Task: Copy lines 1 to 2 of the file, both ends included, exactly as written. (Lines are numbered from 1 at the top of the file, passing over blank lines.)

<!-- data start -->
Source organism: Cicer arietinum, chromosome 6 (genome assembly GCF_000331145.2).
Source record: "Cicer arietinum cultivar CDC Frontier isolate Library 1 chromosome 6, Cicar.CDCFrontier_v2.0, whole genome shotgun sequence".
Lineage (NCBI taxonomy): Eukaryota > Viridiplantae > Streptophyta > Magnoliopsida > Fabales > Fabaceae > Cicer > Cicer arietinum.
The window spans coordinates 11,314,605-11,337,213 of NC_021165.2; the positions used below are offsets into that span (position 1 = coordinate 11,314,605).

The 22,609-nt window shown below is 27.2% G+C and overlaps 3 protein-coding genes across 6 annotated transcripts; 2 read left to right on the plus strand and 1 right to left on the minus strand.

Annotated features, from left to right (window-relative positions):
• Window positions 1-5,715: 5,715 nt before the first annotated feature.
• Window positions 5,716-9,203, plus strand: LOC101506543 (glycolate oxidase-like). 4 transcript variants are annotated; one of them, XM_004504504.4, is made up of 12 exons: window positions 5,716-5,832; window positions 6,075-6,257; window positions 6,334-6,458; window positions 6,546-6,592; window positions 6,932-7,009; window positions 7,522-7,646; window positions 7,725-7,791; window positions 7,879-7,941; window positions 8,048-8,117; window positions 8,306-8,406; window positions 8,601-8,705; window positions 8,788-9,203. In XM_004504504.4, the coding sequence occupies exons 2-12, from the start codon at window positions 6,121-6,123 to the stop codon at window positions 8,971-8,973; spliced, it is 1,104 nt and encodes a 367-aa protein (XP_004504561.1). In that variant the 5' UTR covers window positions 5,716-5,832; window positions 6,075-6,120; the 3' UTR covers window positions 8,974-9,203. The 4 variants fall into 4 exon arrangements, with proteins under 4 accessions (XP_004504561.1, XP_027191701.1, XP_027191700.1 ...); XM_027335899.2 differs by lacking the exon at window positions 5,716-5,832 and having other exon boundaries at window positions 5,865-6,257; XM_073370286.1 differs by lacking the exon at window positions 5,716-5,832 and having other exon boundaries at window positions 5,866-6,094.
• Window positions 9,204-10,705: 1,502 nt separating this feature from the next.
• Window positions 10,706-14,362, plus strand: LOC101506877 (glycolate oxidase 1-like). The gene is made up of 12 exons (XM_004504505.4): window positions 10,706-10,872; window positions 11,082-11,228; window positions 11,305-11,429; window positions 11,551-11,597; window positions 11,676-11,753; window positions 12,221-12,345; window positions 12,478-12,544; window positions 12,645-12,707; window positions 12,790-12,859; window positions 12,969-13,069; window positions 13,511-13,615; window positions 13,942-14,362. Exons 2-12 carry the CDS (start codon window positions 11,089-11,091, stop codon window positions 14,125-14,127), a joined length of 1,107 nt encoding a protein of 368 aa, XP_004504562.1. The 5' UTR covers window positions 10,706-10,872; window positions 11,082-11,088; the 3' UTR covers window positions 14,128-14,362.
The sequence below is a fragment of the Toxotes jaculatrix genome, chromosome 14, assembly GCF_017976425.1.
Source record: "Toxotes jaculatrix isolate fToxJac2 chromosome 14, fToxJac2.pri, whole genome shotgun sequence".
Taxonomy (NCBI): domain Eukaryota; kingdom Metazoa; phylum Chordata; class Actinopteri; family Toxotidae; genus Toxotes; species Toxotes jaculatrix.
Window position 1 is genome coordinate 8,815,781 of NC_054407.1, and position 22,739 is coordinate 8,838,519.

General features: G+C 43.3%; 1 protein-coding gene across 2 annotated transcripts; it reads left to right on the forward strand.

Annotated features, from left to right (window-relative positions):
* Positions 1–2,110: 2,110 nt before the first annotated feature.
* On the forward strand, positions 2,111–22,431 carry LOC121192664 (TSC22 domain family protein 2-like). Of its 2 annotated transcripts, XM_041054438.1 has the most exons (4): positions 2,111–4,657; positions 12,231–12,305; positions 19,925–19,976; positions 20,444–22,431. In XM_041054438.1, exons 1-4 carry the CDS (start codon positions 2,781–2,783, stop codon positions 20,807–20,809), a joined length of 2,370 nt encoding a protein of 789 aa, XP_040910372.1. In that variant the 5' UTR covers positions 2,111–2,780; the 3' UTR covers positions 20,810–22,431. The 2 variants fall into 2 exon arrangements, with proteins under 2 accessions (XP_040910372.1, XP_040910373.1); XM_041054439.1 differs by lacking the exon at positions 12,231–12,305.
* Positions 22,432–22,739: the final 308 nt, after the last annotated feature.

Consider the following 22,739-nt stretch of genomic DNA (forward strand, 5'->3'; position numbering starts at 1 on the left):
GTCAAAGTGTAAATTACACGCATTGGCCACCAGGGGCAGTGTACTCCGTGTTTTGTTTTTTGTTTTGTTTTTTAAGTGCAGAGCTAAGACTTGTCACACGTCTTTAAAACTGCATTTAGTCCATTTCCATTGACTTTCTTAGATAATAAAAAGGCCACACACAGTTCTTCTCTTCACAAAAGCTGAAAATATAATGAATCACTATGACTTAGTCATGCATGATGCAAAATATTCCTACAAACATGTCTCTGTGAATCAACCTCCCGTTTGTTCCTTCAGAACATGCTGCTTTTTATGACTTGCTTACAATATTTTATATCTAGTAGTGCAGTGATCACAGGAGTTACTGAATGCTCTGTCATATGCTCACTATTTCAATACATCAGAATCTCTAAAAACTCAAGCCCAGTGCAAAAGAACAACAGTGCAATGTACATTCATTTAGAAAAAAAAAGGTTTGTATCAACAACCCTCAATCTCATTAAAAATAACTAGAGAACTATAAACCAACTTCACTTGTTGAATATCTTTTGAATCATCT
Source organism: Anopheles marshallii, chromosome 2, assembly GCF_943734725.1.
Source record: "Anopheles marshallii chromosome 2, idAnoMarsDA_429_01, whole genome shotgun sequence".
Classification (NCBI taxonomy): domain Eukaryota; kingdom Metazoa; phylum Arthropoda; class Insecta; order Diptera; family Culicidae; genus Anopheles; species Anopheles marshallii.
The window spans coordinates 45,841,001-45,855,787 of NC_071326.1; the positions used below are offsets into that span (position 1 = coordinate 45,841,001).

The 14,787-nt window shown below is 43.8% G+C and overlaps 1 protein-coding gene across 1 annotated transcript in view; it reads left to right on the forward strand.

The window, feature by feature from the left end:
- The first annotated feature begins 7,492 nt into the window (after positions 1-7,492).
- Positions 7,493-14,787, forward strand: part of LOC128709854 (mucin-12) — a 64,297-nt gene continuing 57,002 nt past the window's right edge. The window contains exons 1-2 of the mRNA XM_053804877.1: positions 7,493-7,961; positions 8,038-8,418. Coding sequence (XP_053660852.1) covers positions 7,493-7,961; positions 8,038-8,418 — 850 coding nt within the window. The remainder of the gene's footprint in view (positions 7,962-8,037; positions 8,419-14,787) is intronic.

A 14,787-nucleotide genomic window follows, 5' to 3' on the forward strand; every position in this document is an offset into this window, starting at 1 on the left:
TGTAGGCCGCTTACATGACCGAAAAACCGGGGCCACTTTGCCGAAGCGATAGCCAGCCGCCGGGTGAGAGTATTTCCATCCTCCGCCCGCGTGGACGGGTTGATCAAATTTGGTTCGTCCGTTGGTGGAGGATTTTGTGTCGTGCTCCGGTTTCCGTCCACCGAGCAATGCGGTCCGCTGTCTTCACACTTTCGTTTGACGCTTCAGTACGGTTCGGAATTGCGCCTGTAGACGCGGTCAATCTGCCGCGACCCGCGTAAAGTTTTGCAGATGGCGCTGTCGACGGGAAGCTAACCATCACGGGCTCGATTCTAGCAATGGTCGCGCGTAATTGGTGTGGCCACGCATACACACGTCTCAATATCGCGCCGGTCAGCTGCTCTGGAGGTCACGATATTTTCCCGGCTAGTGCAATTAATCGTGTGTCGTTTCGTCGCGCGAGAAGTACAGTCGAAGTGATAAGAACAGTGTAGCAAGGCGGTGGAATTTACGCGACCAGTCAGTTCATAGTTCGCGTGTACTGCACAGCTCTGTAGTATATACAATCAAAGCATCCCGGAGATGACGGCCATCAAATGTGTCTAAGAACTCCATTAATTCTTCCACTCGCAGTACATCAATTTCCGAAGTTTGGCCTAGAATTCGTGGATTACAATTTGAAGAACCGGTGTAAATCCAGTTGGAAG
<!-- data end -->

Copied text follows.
Source organism: Cicer arietinum, chromosome 6 (genome assembly GCF_000331145.2).
Source record: "Cicer arietinum cultivar CDC Frontier isolate Library 1 chromosome 6, Cicar.CDCFrontier_v2.0, whole genome shotgun sequence".